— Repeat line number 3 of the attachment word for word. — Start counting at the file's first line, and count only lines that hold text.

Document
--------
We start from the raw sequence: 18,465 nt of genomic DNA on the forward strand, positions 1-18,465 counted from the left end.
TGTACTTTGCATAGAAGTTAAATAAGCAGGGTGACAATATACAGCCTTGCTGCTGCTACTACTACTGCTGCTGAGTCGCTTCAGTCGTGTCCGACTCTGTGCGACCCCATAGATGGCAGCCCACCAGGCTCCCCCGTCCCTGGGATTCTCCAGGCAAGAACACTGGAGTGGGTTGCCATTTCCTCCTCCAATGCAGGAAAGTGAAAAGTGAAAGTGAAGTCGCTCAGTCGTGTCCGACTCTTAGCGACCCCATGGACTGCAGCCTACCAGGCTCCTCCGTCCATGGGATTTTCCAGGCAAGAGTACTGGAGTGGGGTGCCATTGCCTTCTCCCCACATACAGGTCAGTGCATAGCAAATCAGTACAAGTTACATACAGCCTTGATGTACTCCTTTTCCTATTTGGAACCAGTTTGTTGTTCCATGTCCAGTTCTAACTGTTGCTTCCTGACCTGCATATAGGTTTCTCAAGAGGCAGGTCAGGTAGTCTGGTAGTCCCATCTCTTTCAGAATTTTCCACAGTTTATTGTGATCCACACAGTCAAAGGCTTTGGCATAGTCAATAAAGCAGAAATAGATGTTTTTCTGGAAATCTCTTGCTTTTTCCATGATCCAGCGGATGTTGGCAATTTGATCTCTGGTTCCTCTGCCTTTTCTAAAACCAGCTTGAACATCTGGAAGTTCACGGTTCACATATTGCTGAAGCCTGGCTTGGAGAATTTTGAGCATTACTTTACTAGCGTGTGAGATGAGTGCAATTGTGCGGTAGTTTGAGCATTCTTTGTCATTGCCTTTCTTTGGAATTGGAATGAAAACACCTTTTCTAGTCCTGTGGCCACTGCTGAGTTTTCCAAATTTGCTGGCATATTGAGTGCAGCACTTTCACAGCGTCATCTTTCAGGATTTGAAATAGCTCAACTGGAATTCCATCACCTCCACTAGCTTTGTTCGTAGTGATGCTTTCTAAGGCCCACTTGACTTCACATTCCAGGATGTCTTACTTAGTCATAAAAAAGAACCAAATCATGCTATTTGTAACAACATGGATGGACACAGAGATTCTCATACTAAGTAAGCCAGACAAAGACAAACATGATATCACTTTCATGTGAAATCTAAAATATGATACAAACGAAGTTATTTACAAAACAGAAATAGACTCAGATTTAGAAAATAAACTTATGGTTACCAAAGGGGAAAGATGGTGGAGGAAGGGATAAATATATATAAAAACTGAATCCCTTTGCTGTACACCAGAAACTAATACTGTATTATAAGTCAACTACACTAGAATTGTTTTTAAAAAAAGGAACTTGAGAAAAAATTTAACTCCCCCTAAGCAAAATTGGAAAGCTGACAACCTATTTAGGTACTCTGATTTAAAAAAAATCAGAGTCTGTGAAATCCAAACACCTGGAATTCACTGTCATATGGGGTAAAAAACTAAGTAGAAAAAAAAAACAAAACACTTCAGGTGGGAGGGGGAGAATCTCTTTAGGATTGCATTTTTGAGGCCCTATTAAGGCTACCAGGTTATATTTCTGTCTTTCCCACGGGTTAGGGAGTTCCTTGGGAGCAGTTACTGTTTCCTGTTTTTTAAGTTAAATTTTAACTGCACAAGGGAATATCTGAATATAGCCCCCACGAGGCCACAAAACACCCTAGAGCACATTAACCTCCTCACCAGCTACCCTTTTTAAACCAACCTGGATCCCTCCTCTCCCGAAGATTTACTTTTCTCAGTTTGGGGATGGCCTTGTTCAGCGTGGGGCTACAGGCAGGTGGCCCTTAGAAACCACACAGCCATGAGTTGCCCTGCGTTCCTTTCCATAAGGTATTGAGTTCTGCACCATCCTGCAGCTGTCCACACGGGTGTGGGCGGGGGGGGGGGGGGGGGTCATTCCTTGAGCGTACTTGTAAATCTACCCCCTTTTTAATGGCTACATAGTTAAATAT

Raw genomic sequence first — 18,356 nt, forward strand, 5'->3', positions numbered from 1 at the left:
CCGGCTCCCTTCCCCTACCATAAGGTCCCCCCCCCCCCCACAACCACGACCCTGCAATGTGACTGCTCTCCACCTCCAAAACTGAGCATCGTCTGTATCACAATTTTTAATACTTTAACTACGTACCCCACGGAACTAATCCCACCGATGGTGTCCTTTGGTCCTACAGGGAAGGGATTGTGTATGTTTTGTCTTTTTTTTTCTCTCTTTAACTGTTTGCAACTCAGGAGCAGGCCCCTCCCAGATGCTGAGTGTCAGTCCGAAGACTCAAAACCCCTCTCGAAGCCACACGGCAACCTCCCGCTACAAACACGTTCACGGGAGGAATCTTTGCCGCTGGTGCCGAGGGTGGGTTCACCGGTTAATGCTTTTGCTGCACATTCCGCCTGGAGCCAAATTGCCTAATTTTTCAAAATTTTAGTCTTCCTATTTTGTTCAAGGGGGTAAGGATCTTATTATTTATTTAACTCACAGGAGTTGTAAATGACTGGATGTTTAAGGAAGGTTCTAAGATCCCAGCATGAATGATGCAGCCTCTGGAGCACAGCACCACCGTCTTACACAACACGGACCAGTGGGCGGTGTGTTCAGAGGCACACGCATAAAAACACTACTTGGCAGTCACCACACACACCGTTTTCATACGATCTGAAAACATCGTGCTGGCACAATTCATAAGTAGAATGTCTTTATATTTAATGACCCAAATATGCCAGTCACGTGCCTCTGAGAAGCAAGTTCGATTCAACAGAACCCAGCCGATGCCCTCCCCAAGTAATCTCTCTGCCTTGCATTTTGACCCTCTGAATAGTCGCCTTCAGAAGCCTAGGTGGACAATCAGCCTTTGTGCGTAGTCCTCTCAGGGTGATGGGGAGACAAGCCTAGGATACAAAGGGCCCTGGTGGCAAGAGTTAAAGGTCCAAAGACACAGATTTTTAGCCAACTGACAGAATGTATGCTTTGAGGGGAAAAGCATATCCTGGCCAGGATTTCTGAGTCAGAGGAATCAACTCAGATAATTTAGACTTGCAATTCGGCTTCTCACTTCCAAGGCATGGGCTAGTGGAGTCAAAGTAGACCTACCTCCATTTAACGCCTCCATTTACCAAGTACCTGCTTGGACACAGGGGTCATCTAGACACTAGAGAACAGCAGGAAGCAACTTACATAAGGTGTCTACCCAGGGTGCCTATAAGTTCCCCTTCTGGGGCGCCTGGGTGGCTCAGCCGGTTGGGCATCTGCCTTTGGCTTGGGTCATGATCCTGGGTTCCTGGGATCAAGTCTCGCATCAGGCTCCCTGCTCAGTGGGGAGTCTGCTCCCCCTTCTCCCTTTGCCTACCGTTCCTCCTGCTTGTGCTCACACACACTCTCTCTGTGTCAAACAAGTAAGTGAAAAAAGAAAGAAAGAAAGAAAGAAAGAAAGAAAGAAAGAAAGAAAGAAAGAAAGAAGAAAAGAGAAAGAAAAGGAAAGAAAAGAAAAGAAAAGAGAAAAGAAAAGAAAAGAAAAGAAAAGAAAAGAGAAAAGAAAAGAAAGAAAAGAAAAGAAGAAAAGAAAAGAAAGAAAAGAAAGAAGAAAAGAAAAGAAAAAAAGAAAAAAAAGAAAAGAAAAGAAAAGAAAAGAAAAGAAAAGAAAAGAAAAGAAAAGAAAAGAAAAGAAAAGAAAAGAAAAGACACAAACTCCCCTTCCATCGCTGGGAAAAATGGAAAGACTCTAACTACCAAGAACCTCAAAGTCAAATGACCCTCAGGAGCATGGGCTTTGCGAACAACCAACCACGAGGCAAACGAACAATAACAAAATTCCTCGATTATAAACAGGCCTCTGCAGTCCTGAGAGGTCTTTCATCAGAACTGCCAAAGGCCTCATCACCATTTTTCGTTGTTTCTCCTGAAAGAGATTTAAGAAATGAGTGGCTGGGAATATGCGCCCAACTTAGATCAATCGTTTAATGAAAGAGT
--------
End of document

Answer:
Raw genomic sequence first — 18,356 nt, forward strand, 5'->3', positions numbered from 1 at the left: